August 17th, 2006

Rockstar Won't Be Bullied in Court By Strip Club

These days, Rockstar Games and parent company Take-Two Interactive seem to get more court time that the average NBA team.

Gamasutra is reporting that E.S.S. Entertainment, owners of the Play Pen, a Los Angeles "gentleman's club," filed suit against Rockstar in April 2005 for trademark infringement over the inclusion of a strip bar in Grand Theft Auto: San Andreas called the Pig Pen.

At issue was the Pig Pen's similar awning and logo (both pictured) which, like those of the Play Pen, feature the nude silhouette of a female dancer in the stem of the first letter "P". Additionally, the GTA Pig Pen's exterior displayed the words "Totally Nude," a phrase also used by the real-world Play Pen.

AE: Maybe things are different up in L.A. but down here in San Diego, all the strip clubs feature the words "Totally Nude" somewhere on their signs. I only know this because I, um... can see them from the freeway.

Displaying a clear grasp on the concept of parody, Judge Margaret Morrow said in her ruling, "Any visual work that seeks to offer an artistic commentary on a particular subject must use identifiable features of that subject so that the commentary will be understood and appreciated by the consumer."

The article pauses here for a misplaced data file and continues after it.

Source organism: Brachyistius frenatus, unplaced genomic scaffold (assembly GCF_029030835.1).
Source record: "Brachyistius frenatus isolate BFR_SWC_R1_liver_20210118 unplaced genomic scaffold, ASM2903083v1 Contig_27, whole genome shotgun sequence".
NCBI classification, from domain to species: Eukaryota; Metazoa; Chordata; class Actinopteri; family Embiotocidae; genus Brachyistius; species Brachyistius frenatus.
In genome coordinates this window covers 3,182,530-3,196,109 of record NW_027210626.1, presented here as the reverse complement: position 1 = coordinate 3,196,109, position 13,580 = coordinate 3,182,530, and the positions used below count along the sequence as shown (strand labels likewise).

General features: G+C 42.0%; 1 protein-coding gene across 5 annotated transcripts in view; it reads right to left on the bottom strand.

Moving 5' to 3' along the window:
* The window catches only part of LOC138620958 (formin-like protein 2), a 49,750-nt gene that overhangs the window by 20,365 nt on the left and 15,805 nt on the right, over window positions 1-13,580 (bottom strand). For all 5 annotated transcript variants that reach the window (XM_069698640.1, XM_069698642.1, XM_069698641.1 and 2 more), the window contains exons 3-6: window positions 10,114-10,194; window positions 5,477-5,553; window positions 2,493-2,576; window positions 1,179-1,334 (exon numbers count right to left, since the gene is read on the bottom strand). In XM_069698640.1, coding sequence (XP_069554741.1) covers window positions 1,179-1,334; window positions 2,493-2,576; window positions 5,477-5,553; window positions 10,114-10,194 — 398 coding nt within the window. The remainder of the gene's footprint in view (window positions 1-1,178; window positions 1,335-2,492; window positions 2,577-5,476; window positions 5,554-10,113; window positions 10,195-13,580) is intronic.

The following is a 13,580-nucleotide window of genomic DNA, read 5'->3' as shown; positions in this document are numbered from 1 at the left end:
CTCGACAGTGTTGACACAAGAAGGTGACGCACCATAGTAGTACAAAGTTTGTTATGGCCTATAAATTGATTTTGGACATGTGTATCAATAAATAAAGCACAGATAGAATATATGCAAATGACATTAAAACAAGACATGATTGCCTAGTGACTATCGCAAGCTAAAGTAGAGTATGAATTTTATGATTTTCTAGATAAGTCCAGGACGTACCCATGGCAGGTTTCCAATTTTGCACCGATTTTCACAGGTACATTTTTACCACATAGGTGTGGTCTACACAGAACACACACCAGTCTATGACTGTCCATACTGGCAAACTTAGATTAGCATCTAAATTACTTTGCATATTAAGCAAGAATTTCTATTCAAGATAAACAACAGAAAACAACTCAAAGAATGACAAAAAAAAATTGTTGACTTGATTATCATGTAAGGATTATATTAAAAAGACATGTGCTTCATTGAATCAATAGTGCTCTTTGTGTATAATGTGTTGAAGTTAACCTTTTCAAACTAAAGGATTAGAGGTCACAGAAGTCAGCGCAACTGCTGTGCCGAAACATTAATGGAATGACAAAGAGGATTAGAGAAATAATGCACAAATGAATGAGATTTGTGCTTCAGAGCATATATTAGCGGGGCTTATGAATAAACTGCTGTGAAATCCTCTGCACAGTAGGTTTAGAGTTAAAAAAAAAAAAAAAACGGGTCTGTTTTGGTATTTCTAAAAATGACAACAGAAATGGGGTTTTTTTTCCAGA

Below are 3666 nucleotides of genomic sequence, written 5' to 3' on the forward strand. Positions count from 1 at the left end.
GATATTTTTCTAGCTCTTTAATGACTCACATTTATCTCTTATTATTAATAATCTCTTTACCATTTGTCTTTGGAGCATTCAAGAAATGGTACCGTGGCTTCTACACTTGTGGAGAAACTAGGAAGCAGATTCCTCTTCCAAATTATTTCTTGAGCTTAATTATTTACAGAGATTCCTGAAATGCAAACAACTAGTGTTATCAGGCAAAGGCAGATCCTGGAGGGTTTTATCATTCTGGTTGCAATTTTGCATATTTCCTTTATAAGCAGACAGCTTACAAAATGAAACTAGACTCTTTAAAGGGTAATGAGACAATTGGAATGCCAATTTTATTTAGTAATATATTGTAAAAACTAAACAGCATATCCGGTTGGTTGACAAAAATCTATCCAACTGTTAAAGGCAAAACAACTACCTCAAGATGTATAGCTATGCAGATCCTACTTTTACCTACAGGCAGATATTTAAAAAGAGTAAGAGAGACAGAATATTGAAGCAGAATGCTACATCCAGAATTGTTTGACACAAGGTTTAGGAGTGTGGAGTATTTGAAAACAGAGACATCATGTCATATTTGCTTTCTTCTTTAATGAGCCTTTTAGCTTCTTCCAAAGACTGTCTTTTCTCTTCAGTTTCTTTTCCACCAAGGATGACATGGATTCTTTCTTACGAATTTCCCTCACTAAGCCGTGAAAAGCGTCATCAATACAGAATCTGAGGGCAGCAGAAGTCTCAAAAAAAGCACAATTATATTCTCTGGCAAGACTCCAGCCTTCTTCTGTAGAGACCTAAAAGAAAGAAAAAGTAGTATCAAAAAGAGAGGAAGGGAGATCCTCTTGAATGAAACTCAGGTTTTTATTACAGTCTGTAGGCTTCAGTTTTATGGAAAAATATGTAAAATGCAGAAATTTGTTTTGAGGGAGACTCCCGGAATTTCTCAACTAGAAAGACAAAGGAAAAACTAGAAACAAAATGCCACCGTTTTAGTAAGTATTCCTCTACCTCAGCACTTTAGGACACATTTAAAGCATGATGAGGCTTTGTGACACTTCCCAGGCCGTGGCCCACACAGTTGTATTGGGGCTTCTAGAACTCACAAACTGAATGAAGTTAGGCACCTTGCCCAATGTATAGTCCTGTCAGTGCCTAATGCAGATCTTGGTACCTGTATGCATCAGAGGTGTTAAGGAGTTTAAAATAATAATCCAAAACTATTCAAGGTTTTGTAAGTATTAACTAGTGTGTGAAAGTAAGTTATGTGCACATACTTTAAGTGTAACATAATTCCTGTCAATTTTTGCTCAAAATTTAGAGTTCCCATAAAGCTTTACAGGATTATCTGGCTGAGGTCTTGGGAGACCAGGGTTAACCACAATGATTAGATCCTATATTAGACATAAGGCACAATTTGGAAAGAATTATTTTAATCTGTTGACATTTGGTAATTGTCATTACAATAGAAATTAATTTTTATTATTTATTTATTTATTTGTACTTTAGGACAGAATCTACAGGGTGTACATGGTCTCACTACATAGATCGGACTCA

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Judge in Louisiana Game Case Issues Deadline, Promises a Ruling

The federal judge presiding over ESA/EMA vs. Foti, the video game industry's constitutional challenge to Louisiana's new video game law, has indicated he will rule soon on the industry's request for a preliminary injunction.

Federal District Court Judge James Brady held what is known as a "status conference" yesterday in his chambers. Representing the video game industry were local attorney James Brown and lead attorney Paul Smith, who was conferenced in via speakerphone. Smith (left) has enjoyed a string of victories on behalf of the video game industry of late, including big wins in Ilinois, Michigan and Minnesota.
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